Mexican Yam Bean
Scientific Name: Pachyrhizus erosus
Climate: Warm and hot
Plant Description: The yam bean is a herbaceous legume plant with an edible tuber that comes from Mexico. It is turnip-shaped and light brown in color. It is white inside and crisp like a pear or raw potato. It is a vine plant that can grow up to six meters long. The green leaves are not edible. They have three serrated folios that grow from six to 12 centimeters long. The flowers are blue, about three inches long, and produce seeds that are poisonous.
There are two types of yam bean. The water yam bean has the round shape and produces a transparent juice, and the milk yam bean has a more elongated shape and the white juice. The water yam bean juice is usually sweeter.
Cultivation: The yam bean grows at altitudes up to 1,000 meters above sea level. It needs a moderate amount of water and grows best in full sun. It prefers moist, but well-drained soils.
To grow from seed, soak them in warm water overnight to soften the coat and facilitate germination. They should be planted about five meters deep, spaced 20 to 25 cm apart in rows 60 to 90 cm apart. In subtropical areas, it is sown in spring, while in tropical areas it can be sown all year round.
It is advisable to prune the plant to a meter or meter and a half high, including the flowers, to increase the growth of the roots. The tubers can be harvested after between four months and nine months. The later, the bigger they will be.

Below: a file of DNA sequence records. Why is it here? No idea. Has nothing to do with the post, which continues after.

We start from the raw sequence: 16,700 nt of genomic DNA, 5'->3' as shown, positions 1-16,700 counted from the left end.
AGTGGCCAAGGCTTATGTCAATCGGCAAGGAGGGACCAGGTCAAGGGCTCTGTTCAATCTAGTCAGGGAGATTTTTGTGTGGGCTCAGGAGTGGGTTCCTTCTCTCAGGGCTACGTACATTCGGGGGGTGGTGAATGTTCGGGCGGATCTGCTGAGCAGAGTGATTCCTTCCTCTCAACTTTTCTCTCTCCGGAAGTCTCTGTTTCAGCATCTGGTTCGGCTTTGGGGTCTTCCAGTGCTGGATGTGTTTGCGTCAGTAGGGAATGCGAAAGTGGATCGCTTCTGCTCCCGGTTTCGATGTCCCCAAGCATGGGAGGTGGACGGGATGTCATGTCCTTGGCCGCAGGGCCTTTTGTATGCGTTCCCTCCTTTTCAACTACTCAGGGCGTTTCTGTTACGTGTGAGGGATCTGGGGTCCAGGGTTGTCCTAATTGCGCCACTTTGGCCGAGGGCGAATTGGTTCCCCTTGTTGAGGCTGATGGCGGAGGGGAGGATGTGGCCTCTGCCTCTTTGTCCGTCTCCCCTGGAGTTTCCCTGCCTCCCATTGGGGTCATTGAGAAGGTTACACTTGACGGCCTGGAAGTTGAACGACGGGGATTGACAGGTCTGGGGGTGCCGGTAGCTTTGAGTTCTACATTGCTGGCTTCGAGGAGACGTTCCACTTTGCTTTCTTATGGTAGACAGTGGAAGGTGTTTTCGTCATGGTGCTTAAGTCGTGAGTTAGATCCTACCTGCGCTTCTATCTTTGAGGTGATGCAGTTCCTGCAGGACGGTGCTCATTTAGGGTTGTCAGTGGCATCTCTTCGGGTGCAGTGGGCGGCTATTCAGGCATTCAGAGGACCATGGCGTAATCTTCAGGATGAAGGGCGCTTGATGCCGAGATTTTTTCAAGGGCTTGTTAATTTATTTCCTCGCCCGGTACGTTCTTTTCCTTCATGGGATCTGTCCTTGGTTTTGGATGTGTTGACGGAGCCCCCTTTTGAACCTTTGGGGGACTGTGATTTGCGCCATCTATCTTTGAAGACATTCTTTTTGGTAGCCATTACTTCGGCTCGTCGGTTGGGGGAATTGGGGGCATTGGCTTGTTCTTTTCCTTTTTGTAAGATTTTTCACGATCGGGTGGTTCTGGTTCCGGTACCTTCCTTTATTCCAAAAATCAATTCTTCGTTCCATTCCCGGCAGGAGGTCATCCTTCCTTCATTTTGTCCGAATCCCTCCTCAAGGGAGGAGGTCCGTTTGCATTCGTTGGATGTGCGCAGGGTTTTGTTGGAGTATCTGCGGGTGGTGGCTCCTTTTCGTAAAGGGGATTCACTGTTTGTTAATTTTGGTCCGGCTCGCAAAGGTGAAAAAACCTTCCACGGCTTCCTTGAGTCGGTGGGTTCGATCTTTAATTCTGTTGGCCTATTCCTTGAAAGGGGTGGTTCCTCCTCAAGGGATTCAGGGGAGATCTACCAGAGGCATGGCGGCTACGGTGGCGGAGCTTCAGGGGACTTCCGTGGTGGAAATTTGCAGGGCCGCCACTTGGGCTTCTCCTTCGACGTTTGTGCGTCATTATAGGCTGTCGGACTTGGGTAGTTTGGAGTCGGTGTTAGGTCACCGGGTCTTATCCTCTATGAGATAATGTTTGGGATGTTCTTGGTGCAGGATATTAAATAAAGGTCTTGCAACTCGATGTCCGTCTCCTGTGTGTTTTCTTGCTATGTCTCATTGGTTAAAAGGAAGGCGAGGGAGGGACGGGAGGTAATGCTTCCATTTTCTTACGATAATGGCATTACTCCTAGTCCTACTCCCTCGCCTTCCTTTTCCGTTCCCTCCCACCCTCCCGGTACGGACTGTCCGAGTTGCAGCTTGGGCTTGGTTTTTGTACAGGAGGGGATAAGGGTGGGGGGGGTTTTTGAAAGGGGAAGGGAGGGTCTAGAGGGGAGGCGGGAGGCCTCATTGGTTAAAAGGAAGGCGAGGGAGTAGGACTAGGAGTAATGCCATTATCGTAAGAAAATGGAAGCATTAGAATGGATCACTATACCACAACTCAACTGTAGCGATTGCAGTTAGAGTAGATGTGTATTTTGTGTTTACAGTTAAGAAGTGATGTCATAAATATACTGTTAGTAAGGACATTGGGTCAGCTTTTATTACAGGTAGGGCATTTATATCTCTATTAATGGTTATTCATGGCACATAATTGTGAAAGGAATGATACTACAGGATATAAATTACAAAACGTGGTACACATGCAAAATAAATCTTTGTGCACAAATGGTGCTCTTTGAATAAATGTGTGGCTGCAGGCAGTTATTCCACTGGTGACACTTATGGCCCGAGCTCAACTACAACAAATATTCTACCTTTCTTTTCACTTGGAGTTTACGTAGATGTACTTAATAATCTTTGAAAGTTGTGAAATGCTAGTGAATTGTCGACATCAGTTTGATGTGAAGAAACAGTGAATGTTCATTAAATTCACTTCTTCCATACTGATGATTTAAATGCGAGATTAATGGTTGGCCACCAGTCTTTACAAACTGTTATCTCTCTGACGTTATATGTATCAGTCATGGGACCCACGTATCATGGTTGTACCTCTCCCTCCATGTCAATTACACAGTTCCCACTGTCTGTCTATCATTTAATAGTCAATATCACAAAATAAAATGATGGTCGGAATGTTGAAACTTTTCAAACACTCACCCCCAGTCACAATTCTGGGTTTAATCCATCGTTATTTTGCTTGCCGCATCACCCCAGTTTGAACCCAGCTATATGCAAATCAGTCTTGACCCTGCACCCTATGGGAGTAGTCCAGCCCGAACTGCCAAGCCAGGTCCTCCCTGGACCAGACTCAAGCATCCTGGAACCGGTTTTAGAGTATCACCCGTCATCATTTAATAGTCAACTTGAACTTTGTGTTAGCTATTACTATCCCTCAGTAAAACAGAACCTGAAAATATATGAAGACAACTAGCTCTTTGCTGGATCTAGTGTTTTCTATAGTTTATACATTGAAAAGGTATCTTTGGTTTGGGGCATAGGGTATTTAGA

Uses: It is generally eaten raw like a fruit. It is low in calories but rich in nutrients. It contains a fiber high in inulin that facilitates the absorption of calcium, thus strengthening the bones. It is also good for the digestive system. There are indications that it reduces the risk of colon cancer. It contains a high degree of vitamin C that improves immunity. It contains phosphorus, which improves the functioning of the kidneys.
Pests and Diseases: The yam bean does not typically have serious disease or insect problems. Pests that can affect the plant are the New World scarab and the wireworm. Ploughing or digging the land exposes the scarab to the rays of the sun and the birds. This method also works for the wireworm if done in summer as the larvae and eggs are very sensitive to high temperatures.
The yam bean can be affected by root rot if there is excess moisture.
En español: Jícama